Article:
PRS braces for end to 14-month long evictions ban

On 20th March 2020 LandlordZONE exclusively broke the news that the first county courts were moving to suspend evictions.

Reel forward 14 months and that ban is now due to end on Tuesday when bailiffs will once again be able to execute possession warrants and the courts system will restart in earnest.

But it’s not going to be that simple. For technical reasons most evictions will not restart for another two weeks after that and landlords will still have to give four months’ notice of an eviction, down from six.

Nevertheless, for the many landlords enduring financial problems as they have waited to evict tenants, there is light at the end of the tunnel – after several false starts.

Sherrelle Collman, MD of Caridon Landlord Solutions (pictured), says: “This is good news for landlords, particularly those who have cases trapped in the court system and therefore have been many months without rental income. 

“However, landlords must appreciate there is a significant backlog which cannot be cleared overnight.

“We also acknowledge that this change will be concerning for many tenants, but the ban on evictions had to come to an end at some point, just as lockdown had to and furlough will.”

Shelter says the government must take urgent action to protect renters against the imminent threat of eviction and homelessness with a package of emergency financial aid.

But to protect renters long-term, Shelter says the government must address the structural failings of the private rental system through its forthcoming renting reform measures.

Nowhere to go

polly shelter

Polly Neate, chief executive of Shelter (pictured), says:The lifting of the eviction ban signals the beginning of the end for many renters facing homelessness. Thousands of people will wake up on the 1st of June knowing they’ll soon be kicked out of their home, with nowhere to go.”

Her comments are echoed by the Joseph Rowntree Federation, which is calling for a targeted package of grants to support renters in arrears, administered through the existing Discretionary Housing Payment (DHP) system.

“The £180m currently available through DHPs this year is nowhere near sufficient to support the 450,000 renters in arrears,” it says.

“A boost to DHP payments, together with improved guidance and ring-fenced funding for arrears, would be sufficient to re-set the housing market and enable renters to recover economically at pace with the rest of the country.”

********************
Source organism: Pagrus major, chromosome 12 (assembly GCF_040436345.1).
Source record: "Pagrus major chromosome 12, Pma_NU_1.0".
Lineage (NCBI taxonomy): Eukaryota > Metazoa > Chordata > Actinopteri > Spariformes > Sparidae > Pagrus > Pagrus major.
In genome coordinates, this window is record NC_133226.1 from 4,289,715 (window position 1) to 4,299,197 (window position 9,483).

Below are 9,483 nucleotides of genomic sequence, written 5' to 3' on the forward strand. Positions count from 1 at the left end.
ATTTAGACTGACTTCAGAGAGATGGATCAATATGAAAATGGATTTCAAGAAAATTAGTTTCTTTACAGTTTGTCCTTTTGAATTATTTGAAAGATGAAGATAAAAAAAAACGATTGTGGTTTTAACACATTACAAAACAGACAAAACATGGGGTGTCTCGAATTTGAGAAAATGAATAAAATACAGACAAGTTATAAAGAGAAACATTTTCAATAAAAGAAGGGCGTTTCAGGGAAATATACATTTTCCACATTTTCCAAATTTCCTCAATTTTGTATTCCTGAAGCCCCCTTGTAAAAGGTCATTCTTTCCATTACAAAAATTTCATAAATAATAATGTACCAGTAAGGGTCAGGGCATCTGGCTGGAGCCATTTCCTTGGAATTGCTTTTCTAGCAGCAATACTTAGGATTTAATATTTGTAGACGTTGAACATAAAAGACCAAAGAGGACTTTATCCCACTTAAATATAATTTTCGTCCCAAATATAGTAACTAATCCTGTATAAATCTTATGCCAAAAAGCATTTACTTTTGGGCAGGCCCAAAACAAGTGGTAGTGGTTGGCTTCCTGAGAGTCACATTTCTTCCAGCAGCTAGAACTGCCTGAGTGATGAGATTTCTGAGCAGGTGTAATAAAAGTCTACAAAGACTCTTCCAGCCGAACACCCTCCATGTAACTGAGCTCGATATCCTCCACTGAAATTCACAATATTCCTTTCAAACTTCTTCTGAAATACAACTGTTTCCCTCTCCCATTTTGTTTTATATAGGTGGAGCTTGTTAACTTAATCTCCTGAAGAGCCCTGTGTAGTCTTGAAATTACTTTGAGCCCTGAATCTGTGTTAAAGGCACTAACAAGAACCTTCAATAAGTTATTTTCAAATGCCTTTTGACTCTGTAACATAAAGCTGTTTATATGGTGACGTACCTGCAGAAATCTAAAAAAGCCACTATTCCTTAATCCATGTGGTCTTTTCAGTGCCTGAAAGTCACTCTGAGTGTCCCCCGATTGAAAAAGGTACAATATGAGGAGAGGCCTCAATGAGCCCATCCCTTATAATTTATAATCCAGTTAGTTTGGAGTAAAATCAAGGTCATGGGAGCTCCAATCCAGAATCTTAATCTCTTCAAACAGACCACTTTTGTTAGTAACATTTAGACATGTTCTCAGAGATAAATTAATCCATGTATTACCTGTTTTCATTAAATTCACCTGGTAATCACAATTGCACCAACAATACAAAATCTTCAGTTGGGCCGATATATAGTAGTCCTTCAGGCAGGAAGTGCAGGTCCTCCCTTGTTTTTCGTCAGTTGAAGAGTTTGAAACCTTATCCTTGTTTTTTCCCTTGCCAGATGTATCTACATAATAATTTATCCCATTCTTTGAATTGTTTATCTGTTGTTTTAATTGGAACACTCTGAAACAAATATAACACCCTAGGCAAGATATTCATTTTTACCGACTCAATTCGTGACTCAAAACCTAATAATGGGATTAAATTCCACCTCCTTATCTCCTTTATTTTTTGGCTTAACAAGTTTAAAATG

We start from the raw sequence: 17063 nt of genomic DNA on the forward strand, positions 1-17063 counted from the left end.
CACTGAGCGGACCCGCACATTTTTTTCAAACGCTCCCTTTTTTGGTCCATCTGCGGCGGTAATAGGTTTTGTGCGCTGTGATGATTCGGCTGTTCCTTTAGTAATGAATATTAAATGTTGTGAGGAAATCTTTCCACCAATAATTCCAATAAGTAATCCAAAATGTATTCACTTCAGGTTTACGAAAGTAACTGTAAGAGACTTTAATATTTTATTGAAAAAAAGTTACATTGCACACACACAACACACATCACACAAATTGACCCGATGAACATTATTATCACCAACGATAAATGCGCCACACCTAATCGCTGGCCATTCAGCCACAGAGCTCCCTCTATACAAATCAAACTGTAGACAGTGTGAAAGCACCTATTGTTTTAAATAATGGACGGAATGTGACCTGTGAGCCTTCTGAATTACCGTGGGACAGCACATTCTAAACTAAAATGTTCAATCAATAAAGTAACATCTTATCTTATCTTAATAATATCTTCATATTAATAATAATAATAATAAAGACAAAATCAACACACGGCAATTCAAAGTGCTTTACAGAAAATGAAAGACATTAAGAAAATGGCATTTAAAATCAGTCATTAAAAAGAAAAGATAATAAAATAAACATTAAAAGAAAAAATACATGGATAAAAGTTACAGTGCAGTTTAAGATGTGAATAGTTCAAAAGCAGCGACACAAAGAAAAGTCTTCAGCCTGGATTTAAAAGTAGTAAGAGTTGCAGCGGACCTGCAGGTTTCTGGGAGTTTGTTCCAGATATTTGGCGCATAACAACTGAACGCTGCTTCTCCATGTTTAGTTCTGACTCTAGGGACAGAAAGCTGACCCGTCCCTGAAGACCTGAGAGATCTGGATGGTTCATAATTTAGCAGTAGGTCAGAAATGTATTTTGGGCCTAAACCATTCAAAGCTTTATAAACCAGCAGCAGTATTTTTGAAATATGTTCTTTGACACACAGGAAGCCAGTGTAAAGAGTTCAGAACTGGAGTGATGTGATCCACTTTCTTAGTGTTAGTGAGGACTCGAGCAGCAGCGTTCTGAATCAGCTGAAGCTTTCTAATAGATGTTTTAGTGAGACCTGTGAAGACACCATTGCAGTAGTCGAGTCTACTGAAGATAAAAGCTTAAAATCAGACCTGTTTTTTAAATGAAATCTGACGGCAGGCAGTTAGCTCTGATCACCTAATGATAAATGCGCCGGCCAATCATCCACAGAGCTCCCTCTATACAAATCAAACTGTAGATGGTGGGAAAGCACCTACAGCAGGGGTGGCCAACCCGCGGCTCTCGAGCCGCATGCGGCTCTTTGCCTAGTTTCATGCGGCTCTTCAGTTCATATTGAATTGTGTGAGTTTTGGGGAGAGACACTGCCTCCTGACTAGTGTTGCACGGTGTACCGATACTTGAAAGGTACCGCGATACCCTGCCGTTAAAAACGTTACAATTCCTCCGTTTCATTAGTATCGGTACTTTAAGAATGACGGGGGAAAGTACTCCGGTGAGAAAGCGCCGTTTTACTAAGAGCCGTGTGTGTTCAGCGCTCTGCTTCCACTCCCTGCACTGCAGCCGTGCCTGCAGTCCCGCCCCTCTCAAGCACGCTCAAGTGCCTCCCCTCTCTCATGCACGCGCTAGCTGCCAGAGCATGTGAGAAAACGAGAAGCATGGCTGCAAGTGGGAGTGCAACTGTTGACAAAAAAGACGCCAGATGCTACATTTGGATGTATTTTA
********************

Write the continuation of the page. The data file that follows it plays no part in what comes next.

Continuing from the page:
Another pressing issue the government just tackle is the backlog of some 11,000 possession cases that must now be actioned by county courts.

Court caseload

“We have a large number of cases at Landlord Action in courts all across England and Wales that have been on hold while our landlords have had to wait for bailiffs to be able to start working again,” says its Legal Director Tim Frome (pictured).

“Due to the volumes of cases to deal with it is likely that cases in the city courts are likely to be more delayed than those in rural areas.

“We will know very soon how long the different courts are going to take in scheduling the bailiff appointments.  

“It must be noted that dealing with the backlog will be in addition to the bailiffs being instructed on new cases that are progressing through the courts. The new processes put in place last year have delayed the length of time it takes to complete all possession cases.”

Easing

Timothy Douglas, (pictured) Policy and Campaigns Manager, at Propertymark, says: “Since January bailiffs have been able to act if a possession order confirms the tenant was in six months of rent arrears or it was granted on anti-social behaviour grounds.

“The easing of restrictions today will be welcomed by many in the private rented sector, particularly by those landlords who have been personally affected by the pandemic and have been unable to regain possession of their property.

“The UK Government must not underestimate the support that letting agents have provided to landlords and tenants throughout the pandemic. This support has been crucial in helping to sustain tenancies and must be reflected in future decision making.”

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